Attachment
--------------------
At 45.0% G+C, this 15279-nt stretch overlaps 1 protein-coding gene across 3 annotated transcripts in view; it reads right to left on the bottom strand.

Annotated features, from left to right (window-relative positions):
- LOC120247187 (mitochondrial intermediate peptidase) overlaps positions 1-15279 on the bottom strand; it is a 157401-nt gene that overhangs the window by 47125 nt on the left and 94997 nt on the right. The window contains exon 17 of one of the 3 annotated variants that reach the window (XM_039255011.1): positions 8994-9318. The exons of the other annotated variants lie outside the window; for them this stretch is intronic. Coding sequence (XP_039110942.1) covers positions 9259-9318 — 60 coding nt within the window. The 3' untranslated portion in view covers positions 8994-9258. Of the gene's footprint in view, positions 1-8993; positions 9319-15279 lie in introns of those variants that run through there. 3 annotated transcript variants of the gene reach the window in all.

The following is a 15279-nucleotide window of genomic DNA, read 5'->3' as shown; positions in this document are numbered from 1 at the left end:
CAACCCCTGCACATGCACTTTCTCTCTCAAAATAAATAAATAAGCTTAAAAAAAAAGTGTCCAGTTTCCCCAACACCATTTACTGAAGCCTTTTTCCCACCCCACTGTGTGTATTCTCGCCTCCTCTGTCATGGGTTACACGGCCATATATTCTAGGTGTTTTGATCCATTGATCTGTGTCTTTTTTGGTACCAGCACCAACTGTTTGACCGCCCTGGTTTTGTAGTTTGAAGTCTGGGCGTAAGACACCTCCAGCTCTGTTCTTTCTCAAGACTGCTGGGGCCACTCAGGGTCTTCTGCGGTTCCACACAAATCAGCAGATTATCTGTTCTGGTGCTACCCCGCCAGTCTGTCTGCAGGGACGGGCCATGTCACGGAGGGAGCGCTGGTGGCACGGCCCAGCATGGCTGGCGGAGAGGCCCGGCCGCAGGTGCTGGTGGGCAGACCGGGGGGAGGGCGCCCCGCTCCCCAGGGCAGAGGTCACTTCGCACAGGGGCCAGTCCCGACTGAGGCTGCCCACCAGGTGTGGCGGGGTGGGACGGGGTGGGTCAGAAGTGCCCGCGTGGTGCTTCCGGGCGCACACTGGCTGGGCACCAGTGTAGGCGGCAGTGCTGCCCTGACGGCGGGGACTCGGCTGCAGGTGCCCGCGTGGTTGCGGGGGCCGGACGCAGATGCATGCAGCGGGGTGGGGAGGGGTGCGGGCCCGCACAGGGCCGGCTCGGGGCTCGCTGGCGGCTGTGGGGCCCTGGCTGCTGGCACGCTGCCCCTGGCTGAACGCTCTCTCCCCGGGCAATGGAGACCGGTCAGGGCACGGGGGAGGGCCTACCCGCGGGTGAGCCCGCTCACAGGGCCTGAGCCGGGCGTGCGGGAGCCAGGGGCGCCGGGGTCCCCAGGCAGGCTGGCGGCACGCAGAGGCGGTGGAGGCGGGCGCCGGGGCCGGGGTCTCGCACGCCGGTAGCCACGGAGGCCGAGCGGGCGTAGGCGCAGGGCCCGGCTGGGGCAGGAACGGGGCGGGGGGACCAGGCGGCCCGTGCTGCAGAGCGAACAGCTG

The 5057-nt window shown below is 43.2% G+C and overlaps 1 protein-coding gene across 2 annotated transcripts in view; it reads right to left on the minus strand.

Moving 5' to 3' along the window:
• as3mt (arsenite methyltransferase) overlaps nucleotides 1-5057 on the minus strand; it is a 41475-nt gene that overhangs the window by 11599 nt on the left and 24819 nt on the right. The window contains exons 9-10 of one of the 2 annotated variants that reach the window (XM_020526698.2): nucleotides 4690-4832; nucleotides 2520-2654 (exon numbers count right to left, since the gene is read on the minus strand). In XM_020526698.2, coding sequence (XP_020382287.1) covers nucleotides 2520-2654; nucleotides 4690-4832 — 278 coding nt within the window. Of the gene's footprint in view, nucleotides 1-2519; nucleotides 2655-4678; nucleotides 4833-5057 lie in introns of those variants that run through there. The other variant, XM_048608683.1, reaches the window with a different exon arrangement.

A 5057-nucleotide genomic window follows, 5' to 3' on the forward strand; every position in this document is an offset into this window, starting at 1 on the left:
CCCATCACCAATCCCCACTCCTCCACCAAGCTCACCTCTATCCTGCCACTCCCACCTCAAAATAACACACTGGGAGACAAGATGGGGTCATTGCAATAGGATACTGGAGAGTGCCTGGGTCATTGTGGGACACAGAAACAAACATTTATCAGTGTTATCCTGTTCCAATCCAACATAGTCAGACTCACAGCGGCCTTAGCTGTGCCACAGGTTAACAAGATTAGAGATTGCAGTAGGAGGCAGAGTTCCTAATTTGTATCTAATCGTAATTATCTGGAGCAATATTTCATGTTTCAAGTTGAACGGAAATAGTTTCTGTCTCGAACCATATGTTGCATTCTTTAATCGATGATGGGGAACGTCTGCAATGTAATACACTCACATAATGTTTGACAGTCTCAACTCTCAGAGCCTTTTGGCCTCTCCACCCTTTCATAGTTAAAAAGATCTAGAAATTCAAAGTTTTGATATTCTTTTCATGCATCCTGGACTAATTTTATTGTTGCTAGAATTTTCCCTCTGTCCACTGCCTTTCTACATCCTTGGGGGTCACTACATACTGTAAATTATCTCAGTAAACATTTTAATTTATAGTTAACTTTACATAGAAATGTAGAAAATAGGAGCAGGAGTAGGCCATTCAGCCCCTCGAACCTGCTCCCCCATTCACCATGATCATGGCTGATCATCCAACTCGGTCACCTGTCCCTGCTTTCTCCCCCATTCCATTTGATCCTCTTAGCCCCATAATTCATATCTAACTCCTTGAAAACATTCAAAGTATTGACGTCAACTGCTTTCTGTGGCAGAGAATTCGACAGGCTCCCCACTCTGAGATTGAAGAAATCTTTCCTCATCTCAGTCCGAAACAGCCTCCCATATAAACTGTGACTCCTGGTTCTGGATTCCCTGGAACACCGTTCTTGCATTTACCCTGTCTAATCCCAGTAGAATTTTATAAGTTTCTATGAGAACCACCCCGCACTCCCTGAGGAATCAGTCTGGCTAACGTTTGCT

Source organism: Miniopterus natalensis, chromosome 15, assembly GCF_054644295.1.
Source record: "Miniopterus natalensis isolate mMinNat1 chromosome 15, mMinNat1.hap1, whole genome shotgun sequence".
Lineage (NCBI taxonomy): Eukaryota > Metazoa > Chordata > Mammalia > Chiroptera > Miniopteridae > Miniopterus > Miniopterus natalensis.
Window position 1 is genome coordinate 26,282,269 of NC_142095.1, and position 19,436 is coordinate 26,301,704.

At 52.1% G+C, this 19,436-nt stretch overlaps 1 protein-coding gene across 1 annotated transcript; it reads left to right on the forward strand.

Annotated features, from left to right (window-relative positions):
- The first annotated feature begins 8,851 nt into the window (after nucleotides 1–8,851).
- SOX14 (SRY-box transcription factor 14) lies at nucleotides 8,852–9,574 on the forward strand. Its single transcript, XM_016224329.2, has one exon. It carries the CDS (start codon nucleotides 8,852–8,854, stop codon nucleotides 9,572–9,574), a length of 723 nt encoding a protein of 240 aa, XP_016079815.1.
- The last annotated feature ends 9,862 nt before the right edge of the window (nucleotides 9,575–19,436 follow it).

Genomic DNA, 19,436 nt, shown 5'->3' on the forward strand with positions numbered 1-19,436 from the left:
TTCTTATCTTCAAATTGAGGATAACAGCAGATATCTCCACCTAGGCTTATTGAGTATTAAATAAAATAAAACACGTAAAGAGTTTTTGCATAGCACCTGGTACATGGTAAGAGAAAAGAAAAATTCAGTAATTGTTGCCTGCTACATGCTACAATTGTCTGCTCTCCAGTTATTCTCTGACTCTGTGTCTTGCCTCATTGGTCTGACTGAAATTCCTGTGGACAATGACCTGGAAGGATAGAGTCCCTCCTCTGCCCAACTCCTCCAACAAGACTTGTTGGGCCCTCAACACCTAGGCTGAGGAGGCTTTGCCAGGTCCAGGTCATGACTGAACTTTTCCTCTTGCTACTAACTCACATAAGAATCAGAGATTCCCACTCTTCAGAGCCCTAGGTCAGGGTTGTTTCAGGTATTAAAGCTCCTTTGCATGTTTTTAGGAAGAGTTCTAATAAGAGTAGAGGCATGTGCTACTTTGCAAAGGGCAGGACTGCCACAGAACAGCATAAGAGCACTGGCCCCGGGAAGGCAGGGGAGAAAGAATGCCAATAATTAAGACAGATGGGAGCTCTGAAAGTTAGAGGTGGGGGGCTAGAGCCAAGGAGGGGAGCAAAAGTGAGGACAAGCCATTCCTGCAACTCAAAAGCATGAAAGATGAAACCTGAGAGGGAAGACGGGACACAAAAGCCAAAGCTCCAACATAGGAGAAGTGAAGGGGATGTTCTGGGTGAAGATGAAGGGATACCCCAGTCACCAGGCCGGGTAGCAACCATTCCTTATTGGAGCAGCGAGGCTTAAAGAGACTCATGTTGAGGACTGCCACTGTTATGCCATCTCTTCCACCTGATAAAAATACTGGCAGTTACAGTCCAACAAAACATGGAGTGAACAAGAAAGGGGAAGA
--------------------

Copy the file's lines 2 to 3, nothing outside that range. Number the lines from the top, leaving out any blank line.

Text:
Annotated features, from left to right (window-relative positions):
- LOC120247187 (mitochondrial intermediate peptidase) overlaps positions 1-15279 on the bottom strand; it is a 157401-nt gene that overhangs the window by 47125 nt on the left and 94997 nt on the right. The window contains exon 17 of one of the 3 annotated variants that reach the window (XM_039255011.1): positions 8994-9318. The exons of the other annotated variants lie outside the window; for them this stretch is intronic. Coding sequence (XP_039110942.1) covers positions 9259-9318 — 60 coding nt within the window. The 3' untranslated portion in view covers positions 8994-9258. Of the gene's footprint in view, positions 1-8993; positions 9319-15279 lie in introns of those variants that run through there. 3 annotated transcript variants of the gene reach the window in all.